As a former U.S. Army medical officer who was stationed in Vietnam in 1968-69, I agree with Karnow that the bloody quagmire should never have been engaged in the first place, and I certainly agree that our political leadership failed us in those years. But in 1975, after the sacrifice had already been made, defeat was not inevitable. The "revisionists" are right.

-- Harry I. Brown

Although it is a common enough mistake, the truth of the matter is that America's first lost war was the War of 1812. Only victory at the Battle of New Orleans, which took place after the peace treaty was signed due to slow communications, kept it from being seen as such. By any reasonable measure, we were whipped.

-- Jim Roberts-Miller

Returning to a place we've never seen

Frances FitzGerald remains sadly ignorant about the realities of Vietnamese life and history. As in her book, "Fire in the Lake," she is still trotting out the essentially American notion that landscape determines culture. The supposedly closed, tightly organized northern Vietnamese villages she mentions do not necessarily have a closed history or closed minds. Many of these villages have long histories of conquest, exploration and trade that she ignores in her reductive stereotypes.

She is also wrong to assume that the communist apparatus has died in Vietnamese villages. Ask the residents of Thai Binh province who rioted in 1997 to protest the predatory corruption and taxation by Communist Party officials in their villages. There are taxes on slaughtering animals, windows, salt and numerous other things all of which are an exploitative burden placed on the poorest people in Vietnam by communist cadres.

Far from dying, this apparatus remains fairly resilient and its power to limit freedoms of speech, religion and assembly are considerable. Indeed in recent years village officials have been granted additional powers to detain people without trial.

FitzGerald is correct in saying that Americans could understand more about the war if they understood more about Vietnam. Her orientalist reduction of the Vietnamese to a few narrow Confucian stereotypes will not help in this process.

-- Robert Templer

Author, "Shadows and Wind: A View of Modern Vietnam"

I'm saddened by the inability of many Americans, particularly fellow Vietnam vets, to objectively discuss the country, the Vietnamese people or the war. I knew nothing of the country when I went in 1965. The Vietnamese people I met were nice people who simply wanted to live their lives in peace and cared little for a particular ideology. Too bad our past political leaders, those as far back as the end of World War II, didn't take the time to learn more about the country or the people. We could have avoided the whole fiasco. Fiona Morgan's article is excellent.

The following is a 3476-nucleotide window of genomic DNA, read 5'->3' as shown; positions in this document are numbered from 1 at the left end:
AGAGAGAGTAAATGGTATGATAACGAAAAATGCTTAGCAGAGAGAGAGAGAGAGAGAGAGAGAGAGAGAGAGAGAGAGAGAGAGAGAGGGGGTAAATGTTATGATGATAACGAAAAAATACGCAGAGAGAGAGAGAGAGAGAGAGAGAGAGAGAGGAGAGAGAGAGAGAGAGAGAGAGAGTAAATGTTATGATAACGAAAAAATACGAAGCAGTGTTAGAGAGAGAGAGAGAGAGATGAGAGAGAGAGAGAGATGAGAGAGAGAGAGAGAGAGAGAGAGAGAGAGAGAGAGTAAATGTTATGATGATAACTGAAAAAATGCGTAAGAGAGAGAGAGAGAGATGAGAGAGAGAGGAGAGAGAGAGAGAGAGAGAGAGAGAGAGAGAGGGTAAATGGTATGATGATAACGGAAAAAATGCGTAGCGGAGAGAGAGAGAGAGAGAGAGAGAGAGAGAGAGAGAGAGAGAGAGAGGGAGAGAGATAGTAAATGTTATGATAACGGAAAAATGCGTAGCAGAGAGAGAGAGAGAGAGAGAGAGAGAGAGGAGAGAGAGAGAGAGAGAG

-- Robert Tallarovic

Images of Columbine terror for sale

I don't see what right the parents have to be upset about these tapes being made public. Sure, the thought of reliving these very tragic moments can't be very pleasant, but is this any different from the footage of violence we've seen from all around the world over the past century since the motion picture was invented?

Imagine if footage from the Vietnam War or the Holocaust was banned from public consumption out of "sympathy" for the victims -- would we feel at all as we do about these events? The truth is too important to be kept hidden, for whatever reason. If the truth can be owned and controlled, then whatever the intentions of the owners may be, we are all subject to their will. Is that really what we want?

-- C.M. Sanyk

Dying on Ritalin

While Diller is typically a voice of reason on issues related to Ritalin and ADHD, I must respectfully disagree with him when he says that the medical examiner was able to find anything "strongly linking long-term use of Ritalin to the death of a 14-year-old boy," Matthew Smith.

Several studies, including research conducted by the American Heart Association, have concluded that such a consequence of Ritalin would be extremely unusual. Further, according to the boy's father, Matthew had complained of chest pain and a racing heart on previous occasions. If this is the case, then why was the medication continued?

The death of any child is a tragedy. The death of Matthew Smith will undoubtedly become even more tragic as it is exploited by those on both sides of the Ritalin debate to prove their point.

The excessive use of Ritalin and other medications needs to be stopped. However, it is not appropriate to vilify the medication and cause unwarranted concern for millions of parents and/or their children.

"First, do no harm" is the primary directive. Given the results of untreated ADHD (failure in school, substance abuse, and suicide, to name a few), one has to wonder how Hippocrates would feel about denying medication to those who need it.

-- Bob Seay

Conger line



I wish Darva Conger would not do the Playboy spread -- she seems like such a moral person. Please, Darva, don't do it! Just think: The old guy will see you naked after all!

-- Elaine Cole

I am so tired of hearing about poor Darva and wanting her dignity back. Is this the way to get it? Posing nude for Playboy?! Her best bet would be to crawl under a rock for a decade.

-- Linda Erdman

By Salon Staff